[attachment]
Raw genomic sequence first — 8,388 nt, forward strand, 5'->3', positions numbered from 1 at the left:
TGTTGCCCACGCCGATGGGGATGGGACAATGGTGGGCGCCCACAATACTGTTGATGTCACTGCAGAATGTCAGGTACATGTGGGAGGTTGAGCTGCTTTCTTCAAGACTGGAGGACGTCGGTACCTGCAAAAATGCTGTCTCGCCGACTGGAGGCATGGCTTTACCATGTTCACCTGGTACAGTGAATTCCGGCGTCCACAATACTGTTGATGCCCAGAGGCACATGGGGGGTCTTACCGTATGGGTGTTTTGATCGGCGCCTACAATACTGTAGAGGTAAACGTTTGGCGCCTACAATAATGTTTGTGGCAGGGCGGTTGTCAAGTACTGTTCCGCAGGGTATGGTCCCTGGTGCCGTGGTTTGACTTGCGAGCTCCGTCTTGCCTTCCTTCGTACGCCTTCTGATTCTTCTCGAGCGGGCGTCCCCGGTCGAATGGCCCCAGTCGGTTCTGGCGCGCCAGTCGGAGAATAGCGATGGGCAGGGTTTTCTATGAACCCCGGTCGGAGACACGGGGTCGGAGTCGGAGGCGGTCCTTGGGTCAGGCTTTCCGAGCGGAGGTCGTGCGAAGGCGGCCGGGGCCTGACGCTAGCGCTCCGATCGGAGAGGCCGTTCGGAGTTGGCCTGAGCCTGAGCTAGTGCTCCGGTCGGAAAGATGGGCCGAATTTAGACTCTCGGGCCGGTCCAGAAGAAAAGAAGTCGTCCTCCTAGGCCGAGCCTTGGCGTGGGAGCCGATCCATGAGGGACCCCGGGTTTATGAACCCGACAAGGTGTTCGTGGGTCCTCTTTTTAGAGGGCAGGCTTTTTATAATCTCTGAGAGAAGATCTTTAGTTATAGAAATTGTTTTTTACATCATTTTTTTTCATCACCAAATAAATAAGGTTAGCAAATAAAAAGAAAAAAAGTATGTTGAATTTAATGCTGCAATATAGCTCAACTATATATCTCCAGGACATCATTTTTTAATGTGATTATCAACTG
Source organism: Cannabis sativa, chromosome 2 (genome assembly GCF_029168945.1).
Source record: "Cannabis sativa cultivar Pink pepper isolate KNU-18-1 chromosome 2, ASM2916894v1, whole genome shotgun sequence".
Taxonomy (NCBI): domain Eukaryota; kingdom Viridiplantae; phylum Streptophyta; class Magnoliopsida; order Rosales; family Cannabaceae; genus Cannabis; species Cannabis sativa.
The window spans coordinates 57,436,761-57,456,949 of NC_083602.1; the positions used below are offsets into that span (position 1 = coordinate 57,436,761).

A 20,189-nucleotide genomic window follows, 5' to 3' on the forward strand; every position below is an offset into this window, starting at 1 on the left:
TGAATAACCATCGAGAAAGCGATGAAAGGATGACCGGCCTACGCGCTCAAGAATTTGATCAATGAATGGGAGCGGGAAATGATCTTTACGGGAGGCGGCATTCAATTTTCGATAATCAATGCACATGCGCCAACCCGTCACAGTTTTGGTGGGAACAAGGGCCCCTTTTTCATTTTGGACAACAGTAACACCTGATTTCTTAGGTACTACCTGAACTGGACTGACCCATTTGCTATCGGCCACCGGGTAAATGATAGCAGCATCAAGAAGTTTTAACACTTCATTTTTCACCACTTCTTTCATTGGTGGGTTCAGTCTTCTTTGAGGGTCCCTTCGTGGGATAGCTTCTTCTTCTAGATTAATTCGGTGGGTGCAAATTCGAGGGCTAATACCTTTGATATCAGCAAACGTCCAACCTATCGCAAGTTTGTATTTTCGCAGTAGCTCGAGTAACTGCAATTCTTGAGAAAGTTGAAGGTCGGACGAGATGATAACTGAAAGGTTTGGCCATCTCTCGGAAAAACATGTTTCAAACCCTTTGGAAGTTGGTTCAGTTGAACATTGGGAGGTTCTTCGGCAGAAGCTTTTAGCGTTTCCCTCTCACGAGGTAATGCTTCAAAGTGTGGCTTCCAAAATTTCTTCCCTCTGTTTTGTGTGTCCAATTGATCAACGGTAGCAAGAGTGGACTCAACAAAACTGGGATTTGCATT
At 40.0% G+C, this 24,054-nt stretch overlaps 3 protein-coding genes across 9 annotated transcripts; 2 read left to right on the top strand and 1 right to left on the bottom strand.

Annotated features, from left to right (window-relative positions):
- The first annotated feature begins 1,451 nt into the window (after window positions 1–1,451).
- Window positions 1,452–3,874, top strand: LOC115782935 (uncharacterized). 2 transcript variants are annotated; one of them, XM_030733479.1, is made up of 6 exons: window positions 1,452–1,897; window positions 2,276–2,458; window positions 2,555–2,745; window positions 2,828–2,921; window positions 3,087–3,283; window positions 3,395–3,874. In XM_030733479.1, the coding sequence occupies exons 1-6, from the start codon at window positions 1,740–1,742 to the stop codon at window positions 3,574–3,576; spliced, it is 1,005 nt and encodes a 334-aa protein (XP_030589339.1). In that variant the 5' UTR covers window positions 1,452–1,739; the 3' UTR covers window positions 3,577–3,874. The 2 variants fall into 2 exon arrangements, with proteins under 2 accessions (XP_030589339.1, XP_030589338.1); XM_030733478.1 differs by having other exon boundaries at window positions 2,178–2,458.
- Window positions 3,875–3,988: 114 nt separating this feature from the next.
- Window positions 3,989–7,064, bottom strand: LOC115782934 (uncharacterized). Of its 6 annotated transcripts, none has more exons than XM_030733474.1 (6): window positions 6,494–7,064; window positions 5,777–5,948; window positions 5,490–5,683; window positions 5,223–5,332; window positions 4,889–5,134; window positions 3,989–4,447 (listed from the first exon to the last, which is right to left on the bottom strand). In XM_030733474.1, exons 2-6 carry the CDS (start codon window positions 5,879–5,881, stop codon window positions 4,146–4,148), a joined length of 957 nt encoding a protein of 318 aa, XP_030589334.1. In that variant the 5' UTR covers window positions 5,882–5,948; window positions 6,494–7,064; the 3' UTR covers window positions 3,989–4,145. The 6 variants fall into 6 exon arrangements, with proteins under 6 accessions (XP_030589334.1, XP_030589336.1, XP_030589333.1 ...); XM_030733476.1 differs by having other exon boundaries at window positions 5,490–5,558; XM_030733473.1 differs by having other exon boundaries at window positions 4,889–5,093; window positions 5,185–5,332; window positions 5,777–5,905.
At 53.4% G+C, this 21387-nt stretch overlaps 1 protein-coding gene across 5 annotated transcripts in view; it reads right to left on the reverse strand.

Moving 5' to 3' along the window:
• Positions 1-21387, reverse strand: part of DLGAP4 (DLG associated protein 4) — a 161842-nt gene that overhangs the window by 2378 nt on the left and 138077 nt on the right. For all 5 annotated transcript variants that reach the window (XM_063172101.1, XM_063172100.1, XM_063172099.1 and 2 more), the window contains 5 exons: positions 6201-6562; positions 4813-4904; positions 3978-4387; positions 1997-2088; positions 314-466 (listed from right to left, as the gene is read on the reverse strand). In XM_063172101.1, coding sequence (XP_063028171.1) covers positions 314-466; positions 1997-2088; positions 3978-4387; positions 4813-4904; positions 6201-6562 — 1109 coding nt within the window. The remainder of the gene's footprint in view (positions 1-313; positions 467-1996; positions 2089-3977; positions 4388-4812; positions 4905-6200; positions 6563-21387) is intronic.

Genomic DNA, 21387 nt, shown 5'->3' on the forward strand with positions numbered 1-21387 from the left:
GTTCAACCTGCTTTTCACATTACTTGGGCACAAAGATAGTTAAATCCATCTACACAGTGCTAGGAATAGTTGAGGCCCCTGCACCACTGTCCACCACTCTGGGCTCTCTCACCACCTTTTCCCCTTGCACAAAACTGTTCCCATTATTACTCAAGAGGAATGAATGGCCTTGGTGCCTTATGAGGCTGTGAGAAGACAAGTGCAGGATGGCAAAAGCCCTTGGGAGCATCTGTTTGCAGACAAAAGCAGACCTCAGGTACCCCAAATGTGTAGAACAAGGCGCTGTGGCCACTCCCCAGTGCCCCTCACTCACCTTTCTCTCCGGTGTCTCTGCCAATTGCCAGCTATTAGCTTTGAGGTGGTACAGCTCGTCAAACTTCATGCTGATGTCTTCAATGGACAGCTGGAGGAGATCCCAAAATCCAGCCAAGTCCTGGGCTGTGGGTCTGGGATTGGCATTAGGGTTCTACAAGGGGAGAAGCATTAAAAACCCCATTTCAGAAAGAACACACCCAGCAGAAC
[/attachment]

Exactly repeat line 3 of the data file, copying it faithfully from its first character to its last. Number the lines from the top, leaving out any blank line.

Source organism: Cannabis sativa, chromosome 2 (genome assembly GCF_029168945.1).